ORANGE, NJ — The Record-Transcript filed an Open Public Records Act request on Monday, March 7, for a complete list of all the city of Orange Township employees that have been hired since Orange Mayor Dwayne Warren took office in 2012, as well as their corresponding job titles and salaries.
Since Warren became mayor of Orange in 2012, there have been allegations of nepotism in his administration. Warren’s brother, Todd Warren, was hired as police director and his cousin, Raymond Wingfield, was promoted to deputy director of the Public Works Department. Raymond Wingfield’s brother, Jeffrey Wingfield, ran for a seat on the City Council on the election Tuesday, May 10, just as Warren himself ran for re-election. When he first took office, Warren put close friend Willis Edwards on the city payroll as deputy business administrator. Edwards no longer works in that position and Superior Court Judge Christine Farrington ruled Thursday, Feb. 18, that Edwards must repay the city of Orange Township the $268,750 he earned while working as a city employee. According to the Warren administration, Edwards is appealing that decision.
On Tuesday, May 3, the Orange City Clerk’s Office responded to this newspaper’s OPRA request by emailing a list of all city employees and their salaries, but aside from the crossing guard, council and library positions, there was no breakdown by hire date, job title and salary, as per the request. According to City Clerk Joyce Lanier, there is a reason for that.
“We have not received the information that was requested,” said Lanier on Tuesday, May 3. “We just received a request for a two-week extension from the administration. The only thing I control is the information I have within the clerk’s office. We can’t provide documents that we don’t control.”
Lanier went on to state the established protocol in the clerk’s office for handling and responding to OPRA requests is seven days.
But, according to the clerk, “To date, we have not received a written response,” from the administration. “However, we received a verbal request for a two-week extension to retrieve the salary and wage information from 2012 to present. A response to your request should be available no later than May 16, 2016.”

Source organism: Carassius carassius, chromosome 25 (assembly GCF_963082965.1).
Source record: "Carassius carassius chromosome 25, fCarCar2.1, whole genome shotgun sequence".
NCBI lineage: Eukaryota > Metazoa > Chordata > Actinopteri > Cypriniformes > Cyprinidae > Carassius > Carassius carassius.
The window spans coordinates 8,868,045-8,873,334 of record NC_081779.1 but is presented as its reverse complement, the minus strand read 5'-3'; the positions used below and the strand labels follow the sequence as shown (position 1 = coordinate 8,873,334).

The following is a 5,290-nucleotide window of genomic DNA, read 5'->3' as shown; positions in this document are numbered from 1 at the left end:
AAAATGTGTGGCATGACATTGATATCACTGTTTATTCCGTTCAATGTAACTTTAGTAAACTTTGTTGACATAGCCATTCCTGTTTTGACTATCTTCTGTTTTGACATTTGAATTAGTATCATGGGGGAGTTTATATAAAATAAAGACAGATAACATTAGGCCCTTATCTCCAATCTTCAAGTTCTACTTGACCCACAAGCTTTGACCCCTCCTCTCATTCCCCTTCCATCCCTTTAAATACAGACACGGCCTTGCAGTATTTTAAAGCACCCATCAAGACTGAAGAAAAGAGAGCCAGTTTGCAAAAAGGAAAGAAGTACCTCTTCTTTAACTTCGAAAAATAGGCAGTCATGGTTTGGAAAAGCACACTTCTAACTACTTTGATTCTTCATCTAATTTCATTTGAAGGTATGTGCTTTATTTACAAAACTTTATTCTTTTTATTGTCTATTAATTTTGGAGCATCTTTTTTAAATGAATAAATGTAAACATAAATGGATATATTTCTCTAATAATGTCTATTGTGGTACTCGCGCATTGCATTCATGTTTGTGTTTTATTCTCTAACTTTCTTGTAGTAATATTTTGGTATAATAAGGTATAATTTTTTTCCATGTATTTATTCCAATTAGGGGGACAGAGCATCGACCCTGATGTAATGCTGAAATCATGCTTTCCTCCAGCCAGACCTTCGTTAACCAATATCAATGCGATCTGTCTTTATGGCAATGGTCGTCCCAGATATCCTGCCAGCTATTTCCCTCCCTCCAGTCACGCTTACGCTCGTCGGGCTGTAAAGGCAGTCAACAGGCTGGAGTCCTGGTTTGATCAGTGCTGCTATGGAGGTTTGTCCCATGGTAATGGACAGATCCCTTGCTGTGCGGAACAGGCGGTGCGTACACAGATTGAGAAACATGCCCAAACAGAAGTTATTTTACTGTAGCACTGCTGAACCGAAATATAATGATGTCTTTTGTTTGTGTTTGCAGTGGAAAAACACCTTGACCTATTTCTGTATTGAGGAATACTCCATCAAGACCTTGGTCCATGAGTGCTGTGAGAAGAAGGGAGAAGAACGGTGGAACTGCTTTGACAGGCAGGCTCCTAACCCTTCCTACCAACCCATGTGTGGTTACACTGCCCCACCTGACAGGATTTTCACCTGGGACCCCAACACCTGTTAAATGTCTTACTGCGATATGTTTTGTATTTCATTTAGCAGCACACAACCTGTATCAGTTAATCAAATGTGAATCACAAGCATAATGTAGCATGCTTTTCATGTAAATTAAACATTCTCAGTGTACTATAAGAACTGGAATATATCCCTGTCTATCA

Attempts to get a comment from the Warren administration about why there have been delays in responding to the Record-Transcript were not successful by press time this week.
“Welcome to the city’s tricks to avoid producing the response to OPRA requests, or producing them beyond the time frame of their usefulness,” said Katalin Gordon on Thursday, May 5. The Orange homeowner uncovered the fact the city had over-billed taxpayers by more than a million dollars during former Mayor Eldridge Hawkins Jr.’s administration. “We can exchange stories about that. I have at least eight formal decisions by the New Jersey Government Records Council against the city so far.”
Bruce Meyer, a member of the Orange Citizens Budget Advisory Committee, said he shares Gordon’s frustration regarding OPRA requests since Warren became mayor in 2012.
“The administration lied to the state in their best practices submission, saying that the information about new hires, employee salaries and job titles was published, in full, on the city website,” alleged Meyer on Thursday, May 5. “The first judge in the Willis Edwards case fined the city $1,000 a day – reaching $700,000 – to get the employment and salary information without success. All you can do for any information out of this administration is file an OPRA, wait the legal seven days and file a complaint with the state. Then nothing comes of the complaint.”
West Ward Councilman Harold J. Johnson said he too understands Lanier’s frustration, when it comes to processing OPRA requests from the public that require her office to obtain information or documents from the Warren administration, because he has experienced similar difficulties.
Johnson said he had to file an OPRA request with the City Clerk’s Office to obtain information about the deal to lease and purchase the old YWCA building on Main Street so it can be converted into a new Senior Citizen and Youth Recreation Center. He said a councilman is not supposed to have to resort to filing OPRA requests for public information or documentation that should be readily accessible to an elected official.
“Ordinance 1-2015, which I sponsored, mandates that the administration post all employees’ salaries for three years on the city website,” said Johnson on Friday, Jan. 15. “The administration never posted the 2015 salaries, so the residents can view and compare the last two years. They stonewalled the council the whole year.”
Irvington Municipal Clerk Harold Weiner, who is certified as a master clerk by the state, said the clerk’s office can only respond to OPRA requests with the information available at the time.
“You’re supposed to get a response within seven business days,” said Weiner on Tuesday, May 3. … If you’re not satisfied with the response or you’re not provided with the records, you can file a denial of access complaint with New Jersey Government Records Council and they take it from there. They’ll intercede; they’ll contact the town or they could just rule that your request is not appropriate. But normally, they intercede with the town to try to get you the information and records that you requested.”
Weiner said clerks take their jobs seriously, because local politics don’t factor into their behavior or conduct, as they ultimately answer to state officials in Trenton, not the towns or cities where they work.
“If we don’t have the documents being requested, we can’t provide them,” said Weiner. “If there is a problem within the building or within the administration, where the clerk can’t get access to the desired documents or information, then you go back to the denial of access complaint.”